How does your garden grow?

I planted most of my seeds in early March and today I am overrun with seedlings, some of which have been potted up more than once. I guess that’s the good news. The somewhat bad news is that when you plant 28 tomato seeds because you are worried that you might not be successful, you have to deal with the reality of 28 tomato plants. I have thought about planting all 28 but I am fairly certain that I cannot keep up with that many. I seem to have a whole tray of China Aster, too. The seedlings have been hardening off on the porch and I hope to plant them in the newly updated raised beds next week.

Now for an update in the bareroot saga. Planting bareroot has never really worked out for me before so when I bought about 100 bareroot plants and plugs from the Thurston Conservation District, I had low expectations.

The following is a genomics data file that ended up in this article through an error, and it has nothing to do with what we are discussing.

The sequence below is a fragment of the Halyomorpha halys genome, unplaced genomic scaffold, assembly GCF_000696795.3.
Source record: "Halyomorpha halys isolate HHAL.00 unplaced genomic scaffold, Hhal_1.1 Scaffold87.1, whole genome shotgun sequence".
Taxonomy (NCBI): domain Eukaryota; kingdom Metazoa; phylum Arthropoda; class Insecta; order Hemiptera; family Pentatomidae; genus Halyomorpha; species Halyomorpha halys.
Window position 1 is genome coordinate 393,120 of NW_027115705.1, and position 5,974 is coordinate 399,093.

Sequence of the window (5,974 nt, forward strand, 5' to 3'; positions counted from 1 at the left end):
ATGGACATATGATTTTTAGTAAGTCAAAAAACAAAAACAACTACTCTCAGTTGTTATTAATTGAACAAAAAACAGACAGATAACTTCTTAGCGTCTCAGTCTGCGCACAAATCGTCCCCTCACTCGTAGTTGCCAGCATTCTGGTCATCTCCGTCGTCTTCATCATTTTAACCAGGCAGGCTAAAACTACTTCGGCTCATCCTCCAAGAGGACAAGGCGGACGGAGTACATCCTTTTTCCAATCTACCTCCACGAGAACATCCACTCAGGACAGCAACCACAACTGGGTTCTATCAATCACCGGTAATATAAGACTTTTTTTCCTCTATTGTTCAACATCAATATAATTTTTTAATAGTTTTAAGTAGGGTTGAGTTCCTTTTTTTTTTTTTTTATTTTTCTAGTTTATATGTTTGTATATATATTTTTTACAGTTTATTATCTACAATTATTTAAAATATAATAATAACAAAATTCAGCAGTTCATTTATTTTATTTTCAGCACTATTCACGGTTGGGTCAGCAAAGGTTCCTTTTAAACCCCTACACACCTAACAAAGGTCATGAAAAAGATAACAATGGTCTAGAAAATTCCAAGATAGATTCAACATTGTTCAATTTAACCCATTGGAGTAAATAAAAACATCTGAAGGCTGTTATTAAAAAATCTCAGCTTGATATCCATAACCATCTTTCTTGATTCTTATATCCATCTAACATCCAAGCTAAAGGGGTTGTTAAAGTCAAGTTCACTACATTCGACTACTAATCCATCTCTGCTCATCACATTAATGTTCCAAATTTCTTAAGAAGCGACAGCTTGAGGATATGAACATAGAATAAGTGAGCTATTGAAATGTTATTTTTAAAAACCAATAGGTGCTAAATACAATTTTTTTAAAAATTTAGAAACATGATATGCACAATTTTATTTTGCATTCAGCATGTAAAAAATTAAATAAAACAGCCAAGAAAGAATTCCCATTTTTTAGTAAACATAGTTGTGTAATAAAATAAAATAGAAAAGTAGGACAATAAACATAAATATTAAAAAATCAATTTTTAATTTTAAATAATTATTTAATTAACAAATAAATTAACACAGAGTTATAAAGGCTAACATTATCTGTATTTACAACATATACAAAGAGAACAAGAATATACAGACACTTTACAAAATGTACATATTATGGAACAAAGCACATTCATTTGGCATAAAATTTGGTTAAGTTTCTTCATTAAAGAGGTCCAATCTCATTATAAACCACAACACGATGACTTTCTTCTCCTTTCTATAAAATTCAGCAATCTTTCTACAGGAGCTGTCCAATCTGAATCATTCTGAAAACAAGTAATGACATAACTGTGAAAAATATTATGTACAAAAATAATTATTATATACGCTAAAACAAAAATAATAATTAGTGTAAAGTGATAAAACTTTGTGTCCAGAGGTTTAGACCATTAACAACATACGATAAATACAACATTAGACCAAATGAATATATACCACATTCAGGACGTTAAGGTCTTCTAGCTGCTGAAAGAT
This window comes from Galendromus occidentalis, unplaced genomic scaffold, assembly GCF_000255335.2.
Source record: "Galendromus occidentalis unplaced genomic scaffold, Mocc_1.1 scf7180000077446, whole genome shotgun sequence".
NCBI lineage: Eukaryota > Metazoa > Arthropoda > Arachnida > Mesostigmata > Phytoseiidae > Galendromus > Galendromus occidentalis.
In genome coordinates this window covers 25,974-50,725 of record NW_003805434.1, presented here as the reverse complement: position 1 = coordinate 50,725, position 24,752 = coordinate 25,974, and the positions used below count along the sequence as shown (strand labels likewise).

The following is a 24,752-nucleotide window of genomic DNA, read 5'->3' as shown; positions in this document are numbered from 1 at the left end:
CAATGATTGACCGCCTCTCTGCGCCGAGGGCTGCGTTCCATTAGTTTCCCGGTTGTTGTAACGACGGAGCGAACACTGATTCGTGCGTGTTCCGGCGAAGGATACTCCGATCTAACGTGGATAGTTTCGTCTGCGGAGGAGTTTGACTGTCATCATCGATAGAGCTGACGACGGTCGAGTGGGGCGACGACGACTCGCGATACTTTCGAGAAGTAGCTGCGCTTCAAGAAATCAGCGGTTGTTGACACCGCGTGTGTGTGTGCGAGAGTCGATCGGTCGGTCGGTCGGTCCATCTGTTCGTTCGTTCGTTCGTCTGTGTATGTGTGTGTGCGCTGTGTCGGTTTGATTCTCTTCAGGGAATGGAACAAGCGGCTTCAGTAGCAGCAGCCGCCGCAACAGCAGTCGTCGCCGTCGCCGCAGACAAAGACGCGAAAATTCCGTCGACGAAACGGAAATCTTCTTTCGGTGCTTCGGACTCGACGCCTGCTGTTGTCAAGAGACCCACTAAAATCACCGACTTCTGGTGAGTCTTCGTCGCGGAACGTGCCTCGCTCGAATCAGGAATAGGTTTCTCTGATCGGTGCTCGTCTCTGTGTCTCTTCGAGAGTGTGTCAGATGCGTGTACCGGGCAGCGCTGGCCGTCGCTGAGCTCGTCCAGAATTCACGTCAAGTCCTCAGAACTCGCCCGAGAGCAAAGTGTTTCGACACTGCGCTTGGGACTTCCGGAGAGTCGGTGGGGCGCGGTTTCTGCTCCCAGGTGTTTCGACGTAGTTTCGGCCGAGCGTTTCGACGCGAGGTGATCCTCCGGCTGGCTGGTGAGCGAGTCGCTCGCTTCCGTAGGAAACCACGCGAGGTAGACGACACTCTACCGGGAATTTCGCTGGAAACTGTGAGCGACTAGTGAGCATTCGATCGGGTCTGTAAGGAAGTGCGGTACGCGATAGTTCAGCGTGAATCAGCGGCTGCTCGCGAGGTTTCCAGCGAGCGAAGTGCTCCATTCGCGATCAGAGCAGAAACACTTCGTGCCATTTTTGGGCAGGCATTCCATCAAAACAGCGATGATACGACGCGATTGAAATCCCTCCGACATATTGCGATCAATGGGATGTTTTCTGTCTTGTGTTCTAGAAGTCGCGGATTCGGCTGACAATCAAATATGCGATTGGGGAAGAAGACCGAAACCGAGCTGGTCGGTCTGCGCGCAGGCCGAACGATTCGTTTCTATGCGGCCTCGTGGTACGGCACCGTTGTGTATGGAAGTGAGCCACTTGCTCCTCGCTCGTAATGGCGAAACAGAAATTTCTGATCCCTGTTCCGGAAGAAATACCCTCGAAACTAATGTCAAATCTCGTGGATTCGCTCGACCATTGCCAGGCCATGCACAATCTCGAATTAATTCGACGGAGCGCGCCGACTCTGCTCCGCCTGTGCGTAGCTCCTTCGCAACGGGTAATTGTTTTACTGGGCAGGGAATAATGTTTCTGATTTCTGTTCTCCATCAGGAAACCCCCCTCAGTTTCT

Bare Root PlantsAnd then almost everything grew.

I had a couple of ferns that looked iffy from the get-go and one black hawthorn looks like it was the daily special at the critter salad bar (it might be fine). Something dug up a salal plug and I fear the worst but I haven’t given up on it yet. But the other 96 plants are doing great. Anyone need some Douglas Fir saplings?

Adding to the insanity, I bought some bareroot hostas, bleeding hearts and columbines. The columbines and hostas are coming up. Not sure what the bleeding hearts are going to do. So this additional “success” has added to the planting frenzy in my Olympia garden.

Notes to self:

  1. 20 plants sound nice.
  2. Plant seeds expecting most to germinate.
  3. Start earlier with pepper plants. That’s the one area where results were less than I hoped.

Spring is here!

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